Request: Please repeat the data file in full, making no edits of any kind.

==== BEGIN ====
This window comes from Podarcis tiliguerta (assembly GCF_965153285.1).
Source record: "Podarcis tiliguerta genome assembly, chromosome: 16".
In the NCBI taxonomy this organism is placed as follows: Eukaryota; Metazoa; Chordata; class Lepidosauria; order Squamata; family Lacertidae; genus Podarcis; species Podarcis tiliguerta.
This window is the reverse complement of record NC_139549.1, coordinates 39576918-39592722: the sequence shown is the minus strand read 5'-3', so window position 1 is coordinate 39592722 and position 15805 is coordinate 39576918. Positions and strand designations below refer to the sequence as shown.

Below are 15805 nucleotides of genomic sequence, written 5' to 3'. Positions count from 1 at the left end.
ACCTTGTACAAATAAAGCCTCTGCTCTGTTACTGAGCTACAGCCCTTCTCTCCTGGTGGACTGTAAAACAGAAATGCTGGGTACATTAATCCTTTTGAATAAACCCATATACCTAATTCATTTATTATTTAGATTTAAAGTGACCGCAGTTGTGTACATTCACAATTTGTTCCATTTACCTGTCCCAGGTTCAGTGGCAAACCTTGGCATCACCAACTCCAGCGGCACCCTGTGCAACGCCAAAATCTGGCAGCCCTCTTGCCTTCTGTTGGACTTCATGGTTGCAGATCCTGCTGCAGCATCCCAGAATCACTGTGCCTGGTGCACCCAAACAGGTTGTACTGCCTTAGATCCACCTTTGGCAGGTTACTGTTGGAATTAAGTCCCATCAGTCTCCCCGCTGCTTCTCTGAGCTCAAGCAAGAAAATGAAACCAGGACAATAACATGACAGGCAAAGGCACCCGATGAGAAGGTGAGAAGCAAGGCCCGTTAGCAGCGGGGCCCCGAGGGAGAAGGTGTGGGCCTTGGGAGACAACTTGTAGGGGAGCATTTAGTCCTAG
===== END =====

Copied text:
This window comes from Podarcis tiliguerta (assembly GCF_965153285.1).
Source record: "Podarcis tiliguerta genome assembly, chromosome: 16".
In the NCBI taxonomy this organism is placed as follows: Eukaryota; Metazoa; Chordata; class Lepidosauria; order Squamata; family Lacertidae; genus Podarcis; species Podarcis tiliguerta.
This window is the reverse complement of record NC_139549.1, coordinates 39576918-39592722: the sequence shown is the minus strand read 5'-3', so window position 1 is coordinate 39592722 and position 15805 is coordinate 39576918. Positions and strand designations below refer to the sequence as shown.

Below are 15805 nucleotides of genomic sequence, written 5' to 3'. Positions count from 1 at the left end.
ACCTTGTACAAATAAAGCCTCTGCTCTGTTACTGAGCTACAGCCCTTCTCTCCTGGTGGACTGTAAAACAGAAATGCTGGGTACATTAATCCTTTTGAATAAACCCATATACCTAATTCATTTATTATTTAGATTTAAAGTGACCGCAGTTGTGTACATTCACAATTTGTTCCATTTACCTGTCCCAGGTTCAGTGGCAAACCTTGGCATCACCAACTCCAGCGGCACCCTGTGCAACGCCAAAATCTGGCAGCCCTCTTGCCTTCTGTTGGACTTCATGGTTGCAGATCCTGCTGCAGCATCCCAGAATCACTGTGCCTGGTGCACCCAAACAGGTTGTACTGCCTTAGATCCACCTTTGGCAGGTTACTGTTGGAATTAAGTCCCATCAGTCTCCCCGCTGCTTCTCTGAGCTCAAGCAAGAAAATGAAACCAGGACAATAACATGACAGGCAAAGGCACCCGATGAGAAGGTGAGAAGCAAGGCCCGTTAGCAGCGGGGCCCCGAGGGAGAAGGTGTGGGCCTTGGGAGACAACTTGTAGGGGAGCATTTAGTCCTAG